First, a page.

Opiates are natural drugs that are derived from the opium plant, poppy. Opiates are commonly used in the medical field and are prescribed as acute pain relievers for moderate to severe pain. An example would be prescribing opiates after an individual has had surgery. The most frequently prescribed opiates are Morphine, Hydrocodone, Oxycodone, Codeine, Fentanyl, and Meperidine. Opiates are highly addictive. Even people who are prescribed opiates, take them as directed, and by the method directed still have a propensity to become addicted to them. Opiate abuse occurs when an individual takes a medication that was not prescribed, takes a different dose than he or she was prescribed, and or ingests the opiate differently than prescribed (i.e. crushing and snorting). Due to the fact that opiates are widely accessible, in addition to being highly addictive, anyone who is prescribed opiates must take them carefully and always under the direct supervision of a medical health professional.
Opiates work by creating a false sense of excessive endorphins and dopamine (neurotransmitters that govern the feelings of pleasure) in one’s brain. This will, in turn, create a feeling of euphoria for the individual. If, however, a person abuses opiates, a larger issue arises, as his or her brain will stop creating natural dopamine and endorphins. This will cause an individual to be unable to experience pleasure without the use of opiates.
There are many withdrawal symptoms that an individual may experience when he or she has stopped abusing opiates. The severity of one’s withdrawal symptoms will range, and will depend on several factors. The length of time an individual abused opiate drugs, the dosage of opiates abused, if a person abused other drugs and or alcohol, one’s health history, and any comorbid disorders will all play a role into one’s withdrawal experience.
Every individual is different and his or her body will respond differently to the abrupt lack of or weaning off of the abused opiate in his or her body. Early withdrawal symptoms typically initially start within six to twelve hours after one’s last short-acting dose of opiate and within thirty hours of an individual’s last long-acting opiate dose. Some examples of early withdrawal symptoms include the following:
- Muscle aches
- Excessive yawning
- Eyes tearing
- Runny nose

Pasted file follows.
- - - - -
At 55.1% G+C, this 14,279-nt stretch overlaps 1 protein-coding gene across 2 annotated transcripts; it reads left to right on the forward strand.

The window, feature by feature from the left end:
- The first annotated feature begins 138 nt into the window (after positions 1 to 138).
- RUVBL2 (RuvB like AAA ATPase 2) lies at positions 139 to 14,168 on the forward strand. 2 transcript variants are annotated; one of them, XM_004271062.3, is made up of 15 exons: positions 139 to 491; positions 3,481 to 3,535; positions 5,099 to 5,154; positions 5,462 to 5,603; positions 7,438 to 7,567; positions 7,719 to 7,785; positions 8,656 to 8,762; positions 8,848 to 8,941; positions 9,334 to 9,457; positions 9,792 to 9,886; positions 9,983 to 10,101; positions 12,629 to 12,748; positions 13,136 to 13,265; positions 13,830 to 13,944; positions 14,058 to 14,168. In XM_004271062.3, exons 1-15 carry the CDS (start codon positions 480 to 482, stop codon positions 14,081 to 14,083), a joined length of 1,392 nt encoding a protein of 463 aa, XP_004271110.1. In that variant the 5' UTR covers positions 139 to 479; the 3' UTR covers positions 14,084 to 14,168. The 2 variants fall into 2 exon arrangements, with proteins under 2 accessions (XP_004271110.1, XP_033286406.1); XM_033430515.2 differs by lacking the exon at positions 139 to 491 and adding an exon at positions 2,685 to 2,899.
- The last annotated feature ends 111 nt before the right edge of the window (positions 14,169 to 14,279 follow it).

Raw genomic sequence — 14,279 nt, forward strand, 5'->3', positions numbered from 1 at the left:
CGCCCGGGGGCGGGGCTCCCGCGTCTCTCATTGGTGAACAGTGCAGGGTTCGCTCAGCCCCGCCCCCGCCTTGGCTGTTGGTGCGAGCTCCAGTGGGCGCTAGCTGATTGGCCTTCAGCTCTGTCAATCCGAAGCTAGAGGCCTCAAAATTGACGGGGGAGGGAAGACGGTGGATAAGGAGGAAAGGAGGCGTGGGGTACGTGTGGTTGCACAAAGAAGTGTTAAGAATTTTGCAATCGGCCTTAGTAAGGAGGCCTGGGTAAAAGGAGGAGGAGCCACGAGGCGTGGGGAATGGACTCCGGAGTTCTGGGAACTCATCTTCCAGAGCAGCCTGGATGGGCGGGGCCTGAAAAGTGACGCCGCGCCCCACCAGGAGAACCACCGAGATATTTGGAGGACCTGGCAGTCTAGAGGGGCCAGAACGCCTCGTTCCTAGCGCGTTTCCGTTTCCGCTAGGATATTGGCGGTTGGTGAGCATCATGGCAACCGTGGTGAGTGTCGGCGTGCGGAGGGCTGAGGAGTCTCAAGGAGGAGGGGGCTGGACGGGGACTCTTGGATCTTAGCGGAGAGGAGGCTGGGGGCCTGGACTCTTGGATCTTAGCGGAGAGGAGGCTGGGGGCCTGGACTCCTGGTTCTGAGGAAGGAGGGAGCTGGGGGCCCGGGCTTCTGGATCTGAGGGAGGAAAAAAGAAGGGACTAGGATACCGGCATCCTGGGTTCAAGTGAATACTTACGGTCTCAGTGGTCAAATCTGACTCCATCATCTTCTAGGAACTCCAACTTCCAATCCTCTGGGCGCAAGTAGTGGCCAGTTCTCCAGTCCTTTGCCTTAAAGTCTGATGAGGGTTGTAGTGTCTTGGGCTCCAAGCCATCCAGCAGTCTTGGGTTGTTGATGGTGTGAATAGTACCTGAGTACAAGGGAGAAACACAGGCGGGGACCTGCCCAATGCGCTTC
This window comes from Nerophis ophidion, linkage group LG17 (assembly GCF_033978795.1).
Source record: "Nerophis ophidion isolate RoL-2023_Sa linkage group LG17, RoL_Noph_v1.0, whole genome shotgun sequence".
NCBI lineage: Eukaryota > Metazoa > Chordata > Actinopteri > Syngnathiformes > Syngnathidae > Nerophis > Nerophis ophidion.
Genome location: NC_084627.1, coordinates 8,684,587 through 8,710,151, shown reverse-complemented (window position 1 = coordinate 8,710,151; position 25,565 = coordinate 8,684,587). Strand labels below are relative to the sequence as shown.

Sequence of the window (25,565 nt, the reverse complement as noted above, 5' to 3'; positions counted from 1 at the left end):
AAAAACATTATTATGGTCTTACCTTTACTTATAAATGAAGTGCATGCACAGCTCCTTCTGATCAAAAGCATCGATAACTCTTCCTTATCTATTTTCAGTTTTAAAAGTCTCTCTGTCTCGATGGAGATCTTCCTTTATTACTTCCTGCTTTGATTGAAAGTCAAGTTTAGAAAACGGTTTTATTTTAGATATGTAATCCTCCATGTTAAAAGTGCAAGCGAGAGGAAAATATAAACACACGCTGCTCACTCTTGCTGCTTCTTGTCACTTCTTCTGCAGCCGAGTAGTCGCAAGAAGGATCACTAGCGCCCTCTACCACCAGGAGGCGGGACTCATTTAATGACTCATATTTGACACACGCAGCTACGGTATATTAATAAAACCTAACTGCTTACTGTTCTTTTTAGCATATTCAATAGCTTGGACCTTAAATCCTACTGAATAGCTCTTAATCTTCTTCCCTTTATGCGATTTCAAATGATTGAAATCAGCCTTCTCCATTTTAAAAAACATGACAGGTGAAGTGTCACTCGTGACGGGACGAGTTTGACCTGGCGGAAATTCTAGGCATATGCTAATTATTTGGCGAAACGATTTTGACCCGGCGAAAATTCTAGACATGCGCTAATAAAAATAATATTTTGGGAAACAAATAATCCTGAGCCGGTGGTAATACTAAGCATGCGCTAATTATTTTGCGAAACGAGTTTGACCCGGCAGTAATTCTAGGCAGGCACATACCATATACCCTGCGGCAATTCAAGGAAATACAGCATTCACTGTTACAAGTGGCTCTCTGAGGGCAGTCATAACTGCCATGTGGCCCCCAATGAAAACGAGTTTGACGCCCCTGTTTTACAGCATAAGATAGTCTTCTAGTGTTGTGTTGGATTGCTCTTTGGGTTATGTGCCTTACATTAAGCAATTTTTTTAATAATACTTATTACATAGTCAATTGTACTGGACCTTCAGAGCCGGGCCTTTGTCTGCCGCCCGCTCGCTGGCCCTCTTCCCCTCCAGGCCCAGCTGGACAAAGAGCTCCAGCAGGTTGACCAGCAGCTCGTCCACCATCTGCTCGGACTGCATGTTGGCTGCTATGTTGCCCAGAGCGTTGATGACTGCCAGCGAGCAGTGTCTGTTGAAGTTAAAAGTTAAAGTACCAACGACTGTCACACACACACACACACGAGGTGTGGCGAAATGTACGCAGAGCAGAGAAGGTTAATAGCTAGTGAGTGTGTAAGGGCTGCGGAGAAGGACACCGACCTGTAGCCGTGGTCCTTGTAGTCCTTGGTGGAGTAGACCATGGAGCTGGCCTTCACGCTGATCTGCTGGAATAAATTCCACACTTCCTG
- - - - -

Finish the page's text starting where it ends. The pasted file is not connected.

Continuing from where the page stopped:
- Elevated heart rate
The late withdrawal symptoms are usually experienced around seventy-two hours after an individual’s last dose of opiates and last approximately a week. Some examples of late withdrawal symptoms can include any combination of the following:
- Stomach cramps
- Drug cravings
The time-frame for the withdrawal symptoms experienced will vary from person to person. In some cases, the withdrawal symptoms can last far beyond a week.
Detoxification is the process by which an individual rids him or herself of an abused substance. There are some substances where a medical detox is highly recommended. The withdrawal symptoms that an individual may experience during his or her detox process from opiate abuse, can be incredibly uncomfortable, and in some cases, dangerous. Medical detox will offer twenty-four-hour supervision for the individual detoxing. This can help to insure one’s mental and physical comfort and safety, as well as provide emotional support.
Furthermore, should medications be deemed helpful for an individual’s detox process, he or she will have access to such medications. Individuals who are detoxing from opiates will often require a tapering off of the medication, as opposed to an immediate termination of one’s use. This can help mitigate the onset of the severe withdrawal symptoms.
A medical detoxification facility will also help an individual with transitioning to a treatment program. It is essential for a person who struggles with substance abuse to continue to maintain his or her sobriety, post detox. The detox process, albeit essential, is challenging, and draining to one’s physical, emotional, and mental health. By continuing on to a substance abuse treatment program, an individual will hopefully not have to go through detox again.
If you or someone you know is struggling with substance abuse or addiction, please seriously consider getting help as soon as possible. Addiction can be an incredibly damaging disease and the sooner help is received, the better. For further information on substance abuse or addiction, feel free to reach out to us at: https://www.victorias-house.com/contact-us/ or 1-800-210-1216. You are also more than welcome to email us at firstname.lastname@example.org. We are happy to answer any questions and provide any information you may be looking for regarding substance abuse and addiction.